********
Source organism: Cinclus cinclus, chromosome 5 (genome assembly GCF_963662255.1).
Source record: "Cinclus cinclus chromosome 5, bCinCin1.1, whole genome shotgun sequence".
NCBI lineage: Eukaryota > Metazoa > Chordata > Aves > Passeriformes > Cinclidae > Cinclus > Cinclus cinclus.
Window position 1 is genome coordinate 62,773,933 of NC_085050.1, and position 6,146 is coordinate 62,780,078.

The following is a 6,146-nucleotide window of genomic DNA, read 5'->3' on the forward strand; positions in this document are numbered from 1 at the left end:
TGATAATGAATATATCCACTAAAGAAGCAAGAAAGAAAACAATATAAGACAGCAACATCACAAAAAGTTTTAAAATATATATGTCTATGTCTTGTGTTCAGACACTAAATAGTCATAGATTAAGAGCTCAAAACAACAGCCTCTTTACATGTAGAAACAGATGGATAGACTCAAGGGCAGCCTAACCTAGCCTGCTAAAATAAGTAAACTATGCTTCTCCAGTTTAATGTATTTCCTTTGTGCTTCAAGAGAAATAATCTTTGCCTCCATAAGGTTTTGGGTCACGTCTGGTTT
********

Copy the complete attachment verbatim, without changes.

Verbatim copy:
Source organism: Cinclus cinclus, chromosome 5 (genome assembly GCF_963662255.1).
Source record: "Cinclus cinclus chromosome 5, bCinCin1.1, whole genome shotgun sequence".
NCBI lineage: Eukaryota > Metazoa > Chordata > Aves > Passeriformes > Cinclidae > Cinclus > Cinclus cinclus.
Window position 1 is genome coordinate 62,773,933 of NC_085050.1, and position 6,146 is coordinate 62,780,078.

The following is a 6,146-nucleotide window of genomic DNA, read 5'->3' on the forward strand; positions in this document are numbered from 1 at the left end:
TGATAATGAATATATCCACTAAAGAAGCAAGAAAGAAAACAATATAAGACAGCAACATCACAAAAAGTTTTAAAATATATATGTCTATGTCTTGTGTTCAGACACTAAATAGTCATAGATTAAGAGCTCAAAACAACAGCCTCTTTACATGTAGAAACAGATGGATAGACTCAAGGGCAGCCTAACCTAGCCTGCTAAAATAAGTAAACTATGCTTCTCCAGTTTAATGTATTTCCTTTGTGCTTCAAGAGAAATAATCTTTGCCTCCATAAGGTTTTGGGTCACGTCTGGTTT